Please stop by again.

      Warm regards, M-T

  2. Dearest Marie-Thérèse,
    Wow, that almost felt like a DREAM, reading this post... you kind of whisked me off to an other era in a very realistic way.
    Loved all of it and amazing that Mr. du Pont took care of the table settings... But of course, that is quite possible.
    I regret that I myself, would obviously not have been invited back as I never learned how to play bridge! But just one visit would last a long time as it was so out of reach for ordinary souls.
    Fascinating evening gown and what I love very much towards the end is that conservatory. I've always loved them but of course never got to have one... But we all can dream; can't we?!
    Hugs and wishing you both a Merry Christmas.

    1. Dearest Mariette,

      Delighted to be able to whisk you away, if only for a few minutes. I would not have had been invited back either. I don't play cards, except for the occasional solitary game of Solitaire.

      The Conservatory was truly fabulous. You would have loved it!

      Have a wonderful, healthy, happy and beautiful Christmas, ma chère amie,

      Big bisous, M-T

  3. Dear M-T,
    How magical and beautiful!! I adore the show. The costumes, the romance...everything. I do hope you bought that hat. You wear hats so well.
    Wishing you a very Merry Christmas my friend!!

    1. It was a very special day for us at Downton Abbey, courtesy of Winterthur. I did not buy the hat, as I have one very much like it. I probably should have, though, it did suit me.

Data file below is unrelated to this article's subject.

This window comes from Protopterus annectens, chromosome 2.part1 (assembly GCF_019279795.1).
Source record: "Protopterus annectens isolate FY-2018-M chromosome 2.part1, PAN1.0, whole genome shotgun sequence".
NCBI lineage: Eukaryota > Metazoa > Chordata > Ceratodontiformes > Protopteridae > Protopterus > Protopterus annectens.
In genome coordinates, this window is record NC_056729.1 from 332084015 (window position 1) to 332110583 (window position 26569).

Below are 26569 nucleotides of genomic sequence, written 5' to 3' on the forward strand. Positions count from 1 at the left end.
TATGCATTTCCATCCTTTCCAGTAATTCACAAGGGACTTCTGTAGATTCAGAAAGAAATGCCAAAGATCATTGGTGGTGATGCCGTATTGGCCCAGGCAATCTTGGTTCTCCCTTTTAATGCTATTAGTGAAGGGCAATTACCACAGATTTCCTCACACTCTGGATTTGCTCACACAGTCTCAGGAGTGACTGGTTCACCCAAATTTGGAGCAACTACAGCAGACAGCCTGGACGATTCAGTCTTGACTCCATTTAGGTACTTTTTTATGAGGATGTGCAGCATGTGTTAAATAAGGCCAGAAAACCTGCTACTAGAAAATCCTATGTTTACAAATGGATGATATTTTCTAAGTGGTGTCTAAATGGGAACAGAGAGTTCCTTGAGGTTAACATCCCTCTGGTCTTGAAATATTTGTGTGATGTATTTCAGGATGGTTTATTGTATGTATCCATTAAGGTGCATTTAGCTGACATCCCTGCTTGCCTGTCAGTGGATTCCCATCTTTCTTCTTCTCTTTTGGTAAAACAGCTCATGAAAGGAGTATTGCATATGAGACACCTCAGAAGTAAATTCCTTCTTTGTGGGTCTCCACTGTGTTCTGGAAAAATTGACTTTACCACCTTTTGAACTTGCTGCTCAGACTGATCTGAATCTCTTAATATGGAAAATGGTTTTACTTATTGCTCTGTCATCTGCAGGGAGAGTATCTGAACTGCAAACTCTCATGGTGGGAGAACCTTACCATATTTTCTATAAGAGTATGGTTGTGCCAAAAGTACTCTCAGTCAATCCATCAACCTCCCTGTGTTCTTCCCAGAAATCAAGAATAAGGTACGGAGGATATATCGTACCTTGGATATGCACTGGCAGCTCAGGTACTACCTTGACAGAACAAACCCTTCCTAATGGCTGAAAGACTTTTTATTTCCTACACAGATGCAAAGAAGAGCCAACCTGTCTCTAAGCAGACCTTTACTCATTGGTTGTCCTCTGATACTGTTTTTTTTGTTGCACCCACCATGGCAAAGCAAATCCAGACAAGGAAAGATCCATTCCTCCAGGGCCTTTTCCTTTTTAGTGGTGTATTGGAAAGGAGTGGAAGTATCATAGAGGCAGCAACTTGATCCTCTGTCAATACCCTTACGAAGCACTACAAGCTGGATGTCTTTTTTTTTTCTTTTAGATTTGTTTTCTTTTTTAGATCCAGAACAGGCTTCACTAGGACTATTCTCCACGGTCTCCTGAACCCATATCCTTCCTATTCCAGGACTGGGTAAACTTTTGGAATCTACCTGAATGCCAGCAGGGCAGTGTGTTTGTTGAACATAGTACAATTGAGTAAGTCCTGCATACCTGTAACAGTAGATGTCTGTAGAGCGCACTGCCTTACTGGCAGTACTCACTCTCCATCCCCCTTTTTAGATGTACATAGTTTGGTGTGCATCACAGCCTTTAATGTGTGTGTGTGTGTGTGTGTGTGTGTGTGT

Wishing you and yours a very Merry, Healthy and Wonderful Christmas, my dear friend. We'll talk soon.

      xoxo, M-T

  4. Magical. I think our Christmas will be definitely different as I attempt to fit the family into our relatively small house in London, with only one tree.

    1. You may not be able to compete w/Winterthur's Christmas trees, but I'll bet your one tree will be just as beautiful. Besides, having family around us is what it's all about, whether you're a du Pont, a Crawley or a very chic Lady, named Josephine, who lives in the city the Father of Christmas (Charles Dickens) called home.

      Have a wonderful, magical Christmas.

      Cheers, M-T

  5. Merry Christmas to you and your loved ones!
    And a Safe and Healthy Coming New Year!!!

    1. The same to you and yours, Irene. I hope your Christmas is joyous and your New Year filled with wonderful surprises.

      Hugs to you, too (always lovely to hear from you),

      Cheers, M-T

  6. Dear M-T,
    thank you for such a charming post!
    I had to google Winthertur (because there is one in Switzerland. too).
    The pictures you show are stunning - and the spider dress: wow!
    One highlight of 2014 was my visit to Highclere (the real Downton Abbey in UK) - it was oh so lovely, and has great gardens too, but they show no costumes (nor the kitchen) - so thank you again!
    The newest thing is that one can rent a room now in the castle.
    You look very lovely in that hat! Hats, my big passion, are underrated - they do so much for giving a woman the 'je ne sais quoi' - mysterious and very becoming, as your photo shows. Have a Happy New Year!

    1. Dearest Brigitta,

      I'm not surprised that there's a Winterthur in Switzerland, too, as the Delaware Winterthur was named after it by the original owner of the house.

      Yes, I do love my hats, too. They always add something so special to any outfit, provided the outfit has been put together with the "chapeau" in mind. I did not buy that particular hat, as I already have one that's quite similar.

      Are you planning on renting a room at Highclere in the New Year? What fun that would be!! Please let us know if you do.

      Have a wonderful New Year and drink lots of "Veuve Clicquot." (I know I plan to do so!!)

      Warm hugs, M-T